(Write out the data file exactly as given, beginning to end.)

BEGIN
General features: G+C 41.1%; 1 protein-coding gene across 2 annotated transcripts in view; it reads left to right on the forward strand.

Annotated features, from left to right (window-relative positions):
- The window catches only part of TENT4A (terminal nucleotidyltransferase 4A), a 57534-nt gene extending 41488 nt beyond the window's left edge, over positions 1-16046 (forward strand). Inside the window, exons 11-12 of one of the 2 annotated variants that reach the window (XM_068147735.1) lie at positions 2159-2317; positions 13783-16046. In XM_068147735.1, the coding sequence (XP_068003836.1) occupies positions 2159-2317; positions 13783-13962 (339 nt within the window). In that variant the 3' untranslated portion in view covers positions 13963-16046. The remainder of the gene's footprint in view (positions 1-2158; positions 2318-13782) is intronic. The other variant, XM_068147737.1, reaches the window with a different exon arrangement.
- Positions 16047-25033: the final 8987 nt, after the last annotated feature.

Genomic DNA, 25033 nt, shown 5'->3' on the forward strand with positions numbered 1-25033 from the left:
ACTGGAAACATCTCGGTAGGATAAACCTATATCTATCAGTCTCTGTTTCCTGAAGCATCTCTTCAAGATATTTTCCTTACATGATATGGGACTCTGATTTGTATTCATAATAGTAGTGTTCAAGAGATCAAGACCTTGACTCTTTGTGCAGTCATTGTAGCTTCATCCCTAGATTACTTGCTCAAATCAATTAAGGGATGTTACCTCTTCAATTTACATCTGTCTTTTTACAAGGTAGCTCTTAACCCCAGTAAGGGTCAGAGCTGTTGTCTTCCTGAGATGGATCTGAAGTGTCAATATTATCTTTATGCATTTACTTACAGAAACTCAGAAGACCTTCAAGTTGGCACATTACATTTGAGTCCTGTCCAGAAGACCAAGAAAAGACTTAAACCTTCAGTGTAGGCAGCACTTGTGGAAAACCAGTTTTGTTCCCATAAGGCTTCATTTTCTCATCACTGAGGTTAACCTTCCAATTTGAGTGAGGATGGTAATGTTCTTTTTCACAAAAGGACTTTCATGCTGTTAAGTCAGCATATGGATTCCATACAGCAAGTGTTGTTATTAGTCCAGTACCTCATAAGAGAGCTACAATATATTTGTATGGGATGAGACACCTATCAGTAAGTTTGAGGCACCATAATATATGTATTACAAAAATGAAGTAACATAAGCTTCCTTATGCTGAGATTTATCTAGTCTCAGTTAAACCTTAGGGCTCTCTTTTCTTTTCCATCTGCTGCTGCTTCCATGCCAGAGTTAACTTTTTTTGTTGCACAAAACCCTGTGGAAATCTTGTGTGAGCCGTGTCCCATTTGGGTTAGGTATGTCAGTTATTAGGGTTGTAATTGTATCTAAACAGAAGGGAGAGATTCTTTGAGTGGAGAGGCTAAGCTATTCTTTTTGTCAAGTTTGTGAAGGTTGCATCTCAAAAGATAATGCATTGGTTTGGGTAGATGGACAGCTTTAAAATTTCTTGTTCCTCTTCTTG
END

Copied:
General features: G+C 41.1%; 1 protein-coding gene across 2 annotated transcripts in view; it reads left to right on the forward strand.

Annotated features, from left to right (window-relative positions):
- The window catches only part of TENT4A (terminal nucleotidyltransferase 4A), a 57534-nt gene extending 41488 nt beyond the window's left edge, over positions 1-16046 (forward strand). Inside the window, exons 11-12 of one of the 2 annotated variants that reach the window (XM_068147735.1) lie at positions 2159-2317; positions 13783-16046. In XM_068147735.1, the coding sequence (XP_068003836.1) occupies positions 2159-2317; positions 13783-13962 (339 nt within the window). In that variant the 3' untranslated portion in view covers positions 13963-16046. The remainder of the gene's footprint in view (positions 1-2158; positions 2318-13782) is intronic. The other variant, XM_068147737.1, reaches the window with a different exon arrangement.
- Positions 16047-25033: the final 8987 nt, after the last annotated feature.

Genomic DNA, 25033 nt, shown 5'->3' on the forward strand with positions numbered 1-25033 from the left:
ACTGGAAACATCTCGGTAGGATAAACCTATATCTATCAGTCTCTGTTTCCTGAAGCATCTCTTCAAGATATTTTCCTTACATGATATGGGACTCTGATTTGTATTCATAATAGTAGTGTTCAAGAGATCAAGACCTTGACTCTTTGTGCAGTCATTGTAGCTTCATCCCTAGATTACTTGCTCAAATCAATTAAGGGATGTTACCTCTTCAATTTACATCTGTCTTTTTACAAGGTAGCTCTTAACCCCAGTAAGGGTCAGAGCTGTTGTCTTCCTGAGATGGATCTGAAGTGTCAATATTATCTTTATGCATTTACTTACAGAAACTCAGAAGACCTTCAAGTTGGCACATTACATTTGAGTCCTGTCCAGAAGACCAAGAAAAGACTTAAACCTTCAGTGTAGGCAGCACTTGTGGAAAACCAGTTTTGTTCCCATAAGGCTTCATTTTCTCATCACTGAGGTTAACCTTCCAATTTGAGTGAGGATGGTAATGTTCTTTTTCACAAAAGGACTTTCATGCTGTTAAGTCAGCATATGGATTCCATACAGCAAGTGTTGTTATTAGTCCAGTACCTCATAAGAGAGCTACAATATATTTGTATGGGATGAGACACCTATCAGTAAGTTTGAGGCACCATAATATATGTATTACAAAAATGAAGTAACATAAGCTTCCTTATGCTGAGATTTATCTAGTCTCAGTTAAACCTTAGGGCTCTCTTTTCTTTTCCATCTGCTGCTGCTTCCATGCCAGAGTTAACTTTTTTTGTTGCACAAAACCCTGTGGAAATCTTGTGTGAGCCGTGTCCCATTTGGGTTAGGTATGTCAGTTATTAGGGTTGTAATTGTATCTAAACAGAAGGGAGAGATTCTTTGAGTGGAGAGGCTAAGCTATTCTTTTTGTCAAGTTTGTGAAGGTTGCATCTCAAAAGATAATGCATTGGTTTGGGTAGATGGACAGCTTTAAAATTTCTTGTTCCTCTTCTTG